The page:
It has been an unsettling week as the world and, at a micro level, the St. Clement’s School community watched the United States election results unfold. As Principal of a girls’ school I lead a diverse community, and therefore respect that there may be diverse points of view on the election. However, this election has implications for our School.
Over the last year and a half, women and girls have witnessed a Presidential candidate, and now President-elect, who has, on a number of occasions, openly denigrated women, who clearly articulated racist and homophobic leanings and slurs, and who appeared to have no regard for the importance of bringing a country together and ensuring its respect by other nations around the world. It is evident to me that our mission of developing outstanding women who are intellectually curious, courageous and compassionate has never been more important.
As one parent wrote to me on the eve of the election, “I suspect, though, whatever happens tonight, the depth of ugliness that has now been exposed, and the discourse that has been made acceptable, is not going to fade quickly. I have no idea how any institution dedicated to preparing young women for this complex world treads around that, going forward.”
It is a good point and one about which I have since thought a lot. There is no doubt in my mind that that there has been inappropriate, ugly discourse and that goes against everything I and so many others believe in. There is an urgency for ALL of us to change the discourse but to do so in a way that, frankly, very few of us are used to doing.
As an educational institution, we must ensure we are committed to discourse that reflects social justice for each individual within the community and more broadly.
I am reading an excellent book and could not be more appreciative of the timing. Is Everyone Really Equal: An Introduction to Key Concepts in Social Justice Education by Özlem Sensoy and Robin DiAngelo has reminded me of important considerations while I’m trying to make sense of the seemingly nonsensical results of this election.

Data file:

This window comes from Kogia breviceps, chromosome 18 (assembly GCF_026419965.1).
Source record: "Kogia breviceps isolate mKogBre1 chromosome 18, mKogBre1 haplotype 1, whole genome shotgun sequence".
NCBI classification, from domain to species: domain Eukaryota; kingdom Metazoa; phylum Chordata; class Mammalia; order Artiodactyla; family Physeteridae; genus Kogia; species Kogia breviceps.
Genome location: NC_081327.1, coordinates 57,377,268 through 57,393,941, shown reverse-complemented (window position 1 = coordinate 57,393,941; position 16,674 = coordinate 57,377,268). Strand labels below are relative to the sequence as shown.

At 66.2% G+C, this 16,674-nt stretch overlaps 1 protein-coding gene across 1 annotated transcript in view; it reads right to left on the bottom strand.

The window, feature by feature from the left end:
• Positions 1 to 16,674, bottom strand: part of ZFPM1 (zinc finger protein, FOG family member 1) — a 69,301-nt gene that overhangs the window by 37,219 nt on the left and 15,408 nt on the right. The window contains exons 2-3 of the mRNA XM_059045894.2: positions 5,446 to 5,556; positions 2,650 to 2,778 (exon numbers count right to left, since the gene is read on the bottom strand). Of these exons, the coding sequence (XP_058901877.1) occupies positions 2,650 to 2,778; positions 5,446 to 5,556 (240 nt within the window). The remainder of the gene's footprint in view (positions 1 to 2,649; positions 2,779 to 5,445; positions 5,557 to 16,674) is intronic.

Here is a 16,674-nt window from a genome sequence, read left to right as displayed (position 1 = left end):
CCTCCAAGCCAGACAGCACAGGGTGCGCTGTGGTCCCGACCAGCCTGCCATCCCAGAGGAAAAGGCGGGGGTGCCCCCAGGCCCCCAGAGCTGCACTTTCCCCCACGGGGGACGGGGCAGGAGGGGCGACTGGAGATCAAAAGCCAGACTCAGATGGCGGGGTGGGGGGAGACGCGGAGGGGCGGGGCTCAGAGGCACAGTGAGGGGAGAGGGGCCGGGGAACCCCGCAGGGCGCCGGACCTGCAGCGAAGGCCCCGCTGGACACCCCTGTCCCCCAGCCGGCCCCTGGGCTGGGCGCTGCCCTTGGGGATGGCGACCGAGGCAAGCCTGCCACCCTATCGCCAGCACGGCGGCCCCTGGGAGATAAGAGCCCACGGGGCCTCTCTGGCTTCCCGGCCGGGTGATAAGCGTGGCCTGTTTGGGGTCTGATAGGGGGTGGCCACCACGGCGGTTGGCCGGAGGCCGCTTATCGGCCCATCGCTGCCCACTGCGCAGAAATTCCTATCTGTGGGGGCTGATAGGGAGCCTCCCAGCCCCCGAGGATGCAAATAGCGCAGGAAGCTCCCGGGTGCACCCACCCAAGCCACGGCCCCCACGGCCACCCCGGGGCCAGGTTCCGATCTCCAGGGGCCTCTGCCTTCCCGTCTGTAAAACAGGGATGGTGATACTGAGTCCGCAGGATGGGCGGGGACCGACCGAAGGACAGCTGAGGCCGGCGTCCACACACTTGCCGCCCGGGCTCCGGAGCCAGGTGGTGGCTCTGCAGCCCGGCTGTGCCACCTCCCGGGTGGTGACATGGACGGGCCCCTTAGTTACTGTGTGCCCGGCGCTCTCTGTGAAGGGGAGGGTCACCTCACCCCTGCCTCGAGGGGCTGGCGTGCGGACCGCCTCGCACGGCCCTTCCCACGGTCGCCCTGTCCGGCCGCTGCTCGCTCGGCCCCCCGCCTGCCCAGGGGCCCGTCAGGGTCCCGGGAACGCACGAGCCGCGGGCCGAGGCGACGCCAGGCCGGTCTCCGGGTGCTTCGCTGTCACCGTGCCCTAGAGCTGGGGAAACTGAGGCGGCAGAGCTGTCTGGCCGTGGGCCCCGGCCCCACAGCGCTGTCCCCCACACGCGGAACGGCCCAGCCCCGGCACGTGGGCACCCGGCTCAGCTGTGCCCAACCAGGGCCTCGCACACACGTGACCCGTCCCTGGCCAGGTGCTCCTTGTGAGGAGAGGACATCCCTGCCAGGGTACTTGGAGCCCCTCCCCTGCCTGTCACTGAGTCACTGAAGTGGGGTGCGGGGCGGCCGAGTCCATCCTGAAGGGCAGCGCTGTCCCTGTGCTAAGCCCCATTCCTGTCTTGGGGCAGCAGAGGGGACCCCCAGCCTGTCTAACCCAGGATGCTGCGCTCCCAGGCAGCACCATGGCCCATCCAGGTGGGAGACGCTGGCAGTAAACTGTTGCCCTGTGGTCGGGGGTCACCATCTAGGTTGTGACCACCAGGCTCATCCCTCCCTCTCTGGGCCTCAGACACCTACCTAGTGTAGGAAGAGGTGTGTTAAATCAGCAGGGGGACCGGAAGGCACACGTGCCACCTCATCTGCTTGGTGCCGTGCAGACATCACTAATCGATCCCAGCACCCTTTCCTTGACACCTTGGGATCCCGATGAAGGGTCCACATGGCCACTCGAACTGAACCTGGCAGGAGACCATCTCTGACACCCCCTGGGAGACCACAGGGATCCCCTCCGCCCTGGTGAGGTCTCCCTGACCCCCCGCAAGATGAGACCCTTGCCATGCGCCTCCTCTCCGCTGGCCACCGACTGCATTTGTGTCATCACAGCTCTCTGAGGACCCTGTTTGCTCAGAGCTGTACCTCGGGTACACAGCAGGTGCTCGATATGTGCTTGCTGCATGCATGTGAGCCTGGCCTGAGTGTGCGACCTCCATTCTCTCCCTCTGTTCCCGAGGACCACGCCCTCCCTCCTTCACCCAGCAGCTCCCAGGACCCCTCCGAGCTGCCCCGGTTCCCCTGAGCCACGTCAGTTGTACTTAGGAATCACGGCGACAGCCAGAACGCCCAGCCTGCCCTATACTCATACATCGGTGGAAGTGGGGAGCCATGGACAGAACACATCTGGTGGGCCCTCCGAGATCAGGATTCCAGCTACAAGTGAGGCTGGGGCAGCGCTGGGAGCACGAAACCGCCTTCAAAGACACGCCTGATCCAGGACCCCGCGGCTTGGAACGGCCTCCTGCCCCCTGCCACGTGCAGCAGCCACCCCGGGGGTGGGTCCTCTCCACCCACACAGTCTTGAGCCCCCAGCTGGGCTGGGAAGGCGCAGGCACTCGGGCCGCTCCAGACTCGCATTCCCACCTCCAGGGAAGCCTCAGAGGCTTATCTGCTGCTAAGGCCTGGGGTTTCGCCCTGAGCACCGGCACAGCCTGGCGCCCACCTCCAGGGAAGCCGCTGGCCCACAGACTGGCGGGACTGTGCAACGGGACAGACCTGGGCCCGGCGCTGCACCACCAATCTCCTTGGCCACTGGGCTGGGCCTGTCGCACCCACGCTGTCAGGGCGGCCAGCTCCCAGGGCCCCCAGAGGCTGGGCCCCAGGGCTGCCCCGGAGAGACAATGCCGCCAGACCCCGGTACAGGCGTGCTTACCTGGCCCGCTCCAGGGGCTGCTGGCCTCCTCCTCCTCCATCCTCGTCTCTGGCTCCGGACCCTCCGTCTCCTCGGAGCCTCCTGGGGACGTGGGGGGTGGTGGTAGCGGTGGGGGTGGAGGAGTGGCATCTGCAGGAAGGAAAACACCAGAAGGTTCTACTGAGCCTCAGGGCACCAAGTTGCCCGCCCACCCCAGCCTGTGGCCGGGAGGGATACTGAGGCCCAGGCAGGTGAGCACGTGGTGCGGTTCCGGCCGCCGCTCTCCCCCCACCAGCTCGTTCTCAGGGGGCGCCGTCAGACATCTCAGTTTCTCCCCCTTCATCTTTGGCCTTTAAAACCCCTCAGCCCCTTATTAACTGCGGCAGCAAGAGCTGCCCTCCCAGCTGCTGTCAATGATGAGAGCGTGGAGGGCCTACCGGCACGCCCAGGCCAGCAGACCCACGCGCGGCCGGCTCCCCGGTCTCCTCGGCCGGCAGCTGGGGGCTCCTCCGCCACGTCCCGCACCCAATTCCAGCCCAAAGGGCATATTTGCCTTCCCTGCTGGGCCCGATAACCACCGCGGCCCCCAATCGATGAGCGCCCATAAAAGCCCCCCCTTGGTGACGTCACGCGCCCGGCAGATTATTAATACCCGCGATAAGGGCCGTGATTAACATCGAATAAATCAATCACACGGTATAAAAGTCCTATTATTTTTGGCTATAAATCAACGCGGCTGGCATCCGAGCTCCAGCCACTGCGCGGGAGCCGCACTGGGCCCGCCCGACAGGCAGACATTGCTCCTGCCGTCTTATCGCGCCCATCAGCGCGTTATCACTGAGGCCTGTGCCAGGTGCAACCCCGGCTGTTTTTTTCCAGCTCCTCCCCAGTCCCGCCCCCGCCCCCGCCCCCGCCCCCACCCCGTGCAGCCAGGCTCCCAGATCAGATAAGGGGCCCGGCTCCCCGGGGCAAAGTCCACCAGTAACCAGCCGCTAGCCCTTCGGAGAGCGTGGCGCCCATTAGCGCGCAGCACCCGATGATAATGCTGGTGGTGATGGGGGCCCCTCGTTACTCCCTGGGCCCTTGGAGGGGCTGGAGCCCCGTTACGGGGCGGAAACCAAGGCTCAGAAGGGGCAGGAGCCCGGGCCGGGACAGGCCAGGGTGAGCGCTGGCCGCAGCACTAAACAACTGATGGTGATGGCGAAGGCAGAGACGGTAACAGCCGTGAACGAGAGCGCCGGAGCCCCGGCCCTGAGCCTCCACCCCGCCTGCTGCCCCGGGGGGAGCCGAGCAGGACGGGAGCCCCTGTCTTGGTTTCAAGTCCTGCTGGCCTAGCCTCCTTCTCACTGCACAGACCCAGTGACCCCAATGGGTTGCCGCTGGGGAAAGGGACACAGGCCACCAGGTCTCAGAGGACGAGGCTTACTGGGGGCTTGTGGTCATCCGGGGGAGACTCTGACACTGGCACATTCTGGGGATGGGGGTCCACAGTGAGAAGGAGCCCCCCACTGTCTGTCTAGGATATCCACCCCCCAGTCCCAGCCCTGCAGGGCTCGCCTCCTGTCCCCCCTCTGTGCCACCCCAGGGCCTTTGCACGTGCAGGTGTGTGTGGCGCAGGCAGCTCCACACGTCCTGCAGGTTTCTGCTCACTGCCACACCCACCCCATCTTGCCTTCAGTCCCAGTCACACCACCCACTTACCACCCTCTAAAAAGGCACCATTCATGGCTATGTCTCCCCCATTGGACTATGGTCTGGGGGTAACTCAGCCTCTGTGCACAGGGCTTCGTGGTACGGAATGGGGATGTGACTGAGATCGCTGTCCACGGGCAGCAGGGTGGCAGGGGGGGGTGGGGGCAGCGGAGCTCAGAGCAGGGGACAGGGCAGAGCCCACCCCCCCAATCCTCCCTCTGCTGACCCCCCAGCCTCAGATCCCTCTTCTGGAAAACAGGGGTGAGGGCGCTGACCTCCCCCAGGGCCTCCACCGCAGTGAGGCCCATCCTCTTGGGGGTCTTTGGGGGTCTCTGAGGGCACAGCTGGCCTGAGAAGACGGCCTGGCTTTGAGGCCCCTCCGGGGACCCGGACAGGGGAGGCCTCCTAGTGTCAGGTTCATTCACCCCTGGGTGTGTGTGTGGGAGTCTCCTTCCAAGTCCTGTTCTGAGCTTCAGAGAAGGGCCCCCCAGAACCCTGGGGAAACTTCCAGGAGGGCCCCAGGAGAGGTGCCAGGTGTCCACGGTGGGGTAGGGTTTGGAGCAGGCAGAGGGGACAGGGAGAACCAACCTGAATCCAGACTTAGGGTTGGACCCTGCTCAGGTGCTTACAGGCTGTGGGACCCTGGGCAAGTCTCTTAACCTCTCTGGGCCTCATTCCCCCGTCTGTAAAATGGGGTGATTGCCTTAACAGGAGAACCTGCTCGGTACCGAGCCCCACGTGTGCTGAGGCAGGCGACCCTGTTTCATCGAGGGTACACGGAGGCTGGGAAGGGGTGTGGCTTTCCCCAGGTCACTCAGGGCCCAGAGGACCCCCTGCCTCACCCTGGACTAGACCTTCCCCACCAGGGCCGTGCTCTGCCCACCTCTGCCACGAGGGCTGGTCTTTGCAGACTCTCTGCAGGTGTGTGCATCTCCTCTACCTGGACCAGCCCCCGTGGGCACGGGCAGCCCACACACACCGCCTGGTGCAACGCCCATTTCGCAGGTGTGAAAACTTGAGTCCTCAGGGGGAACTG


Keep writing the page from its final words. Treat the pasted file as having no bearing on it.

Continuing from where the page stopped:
Firstly, the authors discuss the importance of Critical Theory reminding the reader, “To engage in a study of society from a critical perspective one must move beyond common sense-based opinions, and begin to grapple with all the layers that these various, complex, and sometimes divergent traditions offer.”
Secondly, readers are reminded of the importance of acknowledging that knowledge is socially constructed. As the authors note, “The key element of social injustice involves the claim that particular knowledge is objective and universal.” They remind educators that our responsibility, in understanding the notion of socially constructed knowledge, is to ensure guidance of our students along at least three dimensions:
1. In critical analysis of knowledge claims that are presented as neutral, universal or ‘objective,’
2. In critical self-reflection about their own social perspective and subjectivity, and;
3. In developing the skills with which to see, analyze and challenge ideological domination
All of these dimensions afford an opportunity for us, who seek to understand, to acknowledge the power of positionality, which asserts that “knowledge is dependent upon a complex web of cultural values, beliefs, experiences and social positions.”
What is evident to me beyond the shock of the outcome of the election, beyond the complete inappropriateness of the behaviour of the now President-elect, is that in the case of this election, there is a need to understand and work through an evident deep divide within a country. Our learning must be less about a particular country and far more about how to ensure all voices and perspectives are heard and understood so that our discourse is open, is progressive, and nurtures intellectual curiosity, courage and compassion.